By Shari Ellis
Bonnie Jacobs is a renowned paleobotanist in the Roy M. Huffington Department of Earth Sciences at Southern Methodist University. She studies fossil plants—from microscopic cells to macroscopic leaves, fruits, seeds and wood. Bonnie has conducted field work in Texas and New Mexico as well as Kenya, Tanzania and Ethiopia.
Bonnie is perhaps best known for her work with leaf fossils to interpret past climate change. The size and shape of leaves along with information about the environment where modern relatives of the plant live are used to estimate average annual rainfall and temperature. When plants are very well preserved, even the leaf surface can provide clues to the past.
A type of leaf structure that is especially informative is the stoma (plural: stomata), an opening in the leaf surface through which carbon dioxide goes in and oxygen and water vapor go out. Scientists have found a relationship between carbon dioxide concentration in an environment and the relative frequency of stomata for some species of plants. As Bonnie explains, “If you look at dried pressed plants—say a red oak—from 1910, 1920, 1930, and on to 2010, you will see that the frequency of stomata on the leaf surface decreases as carbon dioxide in the environment increases. So, if you have a fossil red oak leaf, you can plot the relationship and estimate the paleo carbon dioxide concentration.” In that way, fossil plants help us understand past climate, which is essential for testing the accuracy of computer models of the potential impact of present-day climate change on the Earth’s ecosystems.
Bonnie’s path to the world of macrofossils seems to combine a little bit of inevitability with luck or happenstance. As a child growing up in New York City, she loved ancient things. “I loved the American Museum of Natural History and the Metropolitan Museum of Art. I would breeze through the art and head straight to the mummies and Egyptian artifacts.” At SUNY Buffalo she continued to nurture her broad interests in nature and ancient cultures, creating her own degree in geology and anthropology with an emphasis on archaeology. Bonnie’s pursuit of interdisciplinary research led her to the University of Arizona for graduate school. She initially planned to do geological work in relation to an archaeological context, but took a course in palynology—the study of pollen—and grew interested in older and older time periods. And frequent field work opportunities in Mexico offered by the University of Arizona sparked an interest in the Neotropics.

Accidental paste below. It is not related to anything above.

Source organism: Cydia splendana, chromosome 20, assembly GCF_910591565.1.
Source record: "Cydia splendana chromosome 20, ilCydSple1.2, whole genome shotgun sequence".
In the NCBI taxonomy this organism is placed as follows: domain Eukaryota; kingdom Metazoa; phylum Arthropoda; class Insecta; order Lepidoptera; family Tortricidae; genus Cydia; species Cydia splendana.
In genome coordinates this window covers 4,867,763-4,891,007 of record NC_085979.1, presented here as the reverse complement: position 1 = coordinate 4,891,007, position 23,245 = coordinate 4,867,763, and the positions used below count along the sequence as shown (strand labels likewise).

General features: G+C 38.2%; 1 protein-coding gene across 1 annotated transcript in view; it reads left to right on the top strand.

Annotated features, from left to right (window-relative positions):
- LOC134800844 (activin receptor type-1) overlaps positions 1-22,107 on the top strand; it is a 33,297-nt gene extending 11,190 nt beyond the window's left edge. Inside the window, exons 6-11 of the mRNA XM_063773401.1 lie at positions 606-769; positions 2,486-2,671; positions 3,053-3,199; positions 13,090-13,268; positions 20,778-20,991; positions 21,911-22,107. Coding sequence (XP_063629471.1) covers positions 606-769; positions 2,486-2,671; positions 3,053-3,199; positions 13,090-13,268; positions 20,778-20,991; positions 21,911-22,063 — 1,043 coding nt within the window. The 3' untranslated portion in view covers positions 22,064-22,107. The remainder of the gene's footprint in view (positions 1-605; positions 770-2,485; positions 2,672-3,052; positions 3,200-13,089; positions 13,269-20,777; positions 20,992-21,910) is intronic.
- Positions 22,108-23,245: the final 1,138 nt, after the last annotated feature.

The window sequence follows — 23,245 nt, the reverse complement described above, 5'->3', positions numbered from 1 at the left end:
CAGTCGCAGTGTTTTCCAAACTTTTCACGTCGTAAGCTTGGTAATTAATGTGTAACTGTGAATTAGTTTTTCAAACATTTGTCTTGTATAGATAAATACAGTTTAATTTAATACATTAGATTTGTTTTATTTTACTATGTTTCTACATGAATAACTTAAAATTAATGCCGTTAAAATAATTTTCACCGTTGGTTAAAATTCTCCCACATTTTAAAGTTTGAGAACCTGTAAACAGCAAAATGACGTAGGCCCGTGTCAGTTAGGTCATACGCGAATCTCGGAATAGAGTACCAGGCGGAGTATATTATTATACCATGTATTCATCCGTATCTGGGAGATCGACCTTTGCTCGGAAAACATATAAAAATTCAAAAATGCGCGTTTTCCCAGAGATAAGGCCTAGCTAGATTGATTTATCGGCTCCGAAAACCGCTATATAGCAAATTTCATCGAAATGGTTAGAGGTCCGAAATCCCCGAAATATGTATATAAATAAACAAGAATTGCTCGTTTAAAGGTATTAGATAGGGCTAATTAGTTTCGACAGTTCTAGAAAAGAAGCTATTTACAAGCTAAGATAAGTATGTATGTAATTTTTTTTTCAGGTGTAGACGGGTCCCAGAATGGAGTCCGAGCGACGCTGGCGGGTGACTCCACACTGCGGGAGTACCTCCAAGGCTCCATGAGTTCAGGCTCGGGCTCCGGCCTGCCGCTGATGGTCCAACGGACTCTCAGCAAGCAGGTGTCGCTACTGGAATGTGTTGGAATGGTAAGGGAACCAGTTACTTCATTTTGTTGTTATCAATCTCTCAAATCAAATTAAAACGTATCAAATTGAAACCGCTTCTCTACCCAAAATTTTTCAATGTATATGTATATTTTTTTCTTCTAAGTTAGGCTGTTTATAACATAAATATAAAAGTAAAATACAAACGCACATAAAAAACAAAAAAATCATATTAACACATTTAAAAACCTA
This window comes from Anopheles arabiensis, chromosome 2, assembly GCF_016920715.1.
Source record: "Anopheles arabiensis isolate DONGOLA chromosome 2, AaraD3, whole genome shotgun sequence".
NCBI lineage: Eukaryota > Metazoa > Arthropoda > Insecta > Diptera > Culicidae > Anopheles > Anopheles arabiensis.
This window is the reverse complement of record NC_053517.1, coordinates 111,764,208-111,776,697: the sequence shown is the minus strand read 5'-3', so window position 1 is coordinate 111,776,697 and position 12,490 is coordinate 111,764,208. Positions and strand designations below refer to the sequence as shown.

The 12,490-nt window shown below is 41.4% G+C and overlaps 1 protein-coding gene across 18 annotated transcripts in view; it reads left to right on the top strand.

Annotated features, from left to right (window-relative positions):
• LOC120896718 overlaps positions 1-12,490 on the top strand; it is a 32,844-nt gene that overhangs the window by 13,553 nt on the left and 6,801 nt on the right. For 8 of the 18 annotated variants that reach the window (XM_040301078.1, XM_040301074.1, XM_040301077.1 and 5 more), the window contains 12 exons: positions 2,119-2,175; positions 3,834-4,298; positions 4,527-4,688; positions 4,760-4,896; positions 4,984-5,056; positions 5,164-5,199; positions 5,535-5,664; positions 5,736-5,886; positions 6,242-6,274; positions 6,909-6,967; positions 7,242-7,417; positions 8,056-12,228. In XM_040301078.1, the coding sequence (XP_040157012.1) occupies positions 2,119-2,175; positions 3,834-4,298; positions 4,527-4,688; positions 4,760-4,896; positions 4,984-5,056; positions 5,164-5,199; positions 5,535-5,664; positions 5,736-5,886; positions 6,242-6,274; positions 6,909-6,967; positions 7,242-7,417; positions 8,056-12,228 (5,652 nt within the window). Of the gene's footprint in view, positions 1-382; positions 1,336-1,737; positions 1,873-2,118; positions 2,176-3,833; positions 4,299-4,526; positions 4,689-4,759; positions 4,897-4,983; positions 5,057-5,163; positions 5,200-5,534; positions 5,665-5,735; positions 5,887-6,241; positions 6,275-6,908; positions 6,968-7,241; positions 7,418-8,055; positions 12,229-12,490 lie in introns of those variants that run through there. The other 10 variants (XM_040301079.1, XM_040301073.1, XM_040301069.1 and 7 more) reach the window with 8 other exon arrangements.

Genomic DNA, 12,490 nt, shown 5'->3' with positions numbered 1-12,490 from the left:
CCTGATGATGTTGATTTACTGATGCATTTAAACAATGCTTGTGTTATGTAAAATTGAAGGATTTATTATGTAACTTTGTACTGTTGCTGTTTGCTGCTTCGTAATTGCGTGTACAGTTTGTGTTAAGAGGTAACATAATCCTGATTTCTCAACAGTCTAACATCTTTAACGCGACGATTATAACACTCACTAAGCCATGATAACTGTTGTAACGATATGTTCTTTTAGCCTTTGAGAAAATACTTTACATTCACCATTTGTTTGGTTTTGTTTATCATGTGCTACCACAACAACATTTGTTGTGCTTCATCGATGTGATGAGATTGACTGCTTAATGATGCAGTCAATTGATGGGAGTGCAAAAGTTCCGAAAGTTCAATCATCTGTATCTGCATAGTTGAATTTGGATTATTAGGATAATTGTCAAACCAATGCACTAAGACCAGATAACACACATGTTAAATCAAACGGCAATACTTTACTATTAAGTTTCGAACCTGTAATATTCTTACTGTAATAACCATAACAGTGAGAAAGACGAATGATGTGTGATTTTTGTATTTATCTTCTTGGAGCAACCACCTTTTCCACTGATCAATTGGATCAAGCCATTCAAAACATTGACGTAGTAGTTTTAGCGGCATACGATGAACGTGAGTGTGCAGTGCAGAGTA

Bonnie collected 42,000-year-old fossil pollen from the southwestern U.S. for her dissertation; however, much of the analysis actually took place in Kenya because her husband, Louis Jacobs, had taken a job at the National Museum of Kenya. Today, Bonnie acknowledges she was very worried about her move to Africa. “While I had my samples, I had no idea whether there would be any microscopes. Also, I had no colleagues or friends to talk about my work, no library and, of course, no internet. I was very worried. The museum was very poorly equipped, but I was able to use amazing lab facilities run by a retired Harvard professor that was funded by the World Bank and used primarily by foreign researchers studying animal diseases.”
Upon completing her degree, Bonnie was awarded funds to study African macrofossils. She observes, “Kenya offered tremendous potential for studying human evolution and environments, but there was not much work documenting the environment of human evolution in relation to plants. The pre-Pleistocene record was completely blank so the opportunity just presented itself!” Until recently the only American to study African macrofossils, Bonnie’s excitement is still palpable: “The time period during the transition from Oligocene to Miocene is very exciting. Talk about real ecosystem change! 24 million years ago, Africa was connected to Eurasia and there was a big turnover in faunas. It was at the time that the classic Africa fauna was established. So the question is, how did grasslands evolve?”
When asked about the role of amateurs in the field, Bonnie acknowledged they play many important roles. “One of the roles that first comes to mind is the critical eyes on the ground. Another role is outreach. They reach large numbers of people of all ages and turn people onto science!” Bonnie stressed the role clubs play in educating the public, “Clubs are critical for getting the word out to folks about what science is and why science is important! And not just about cool dinosaurs, but about paleoclimate and modern day climate and extinction, the processes of science and preponderance of evidence.”
You can read more about Bonnie’s research in Africa in her contributions to the New York Times “Scientist at Work” blog.
Bonnie is part of the GroundWork Dallas project that includes scientific research and educational outreach.
You can read one of Bonnie’s research papers on the evolution of the African grasslands here.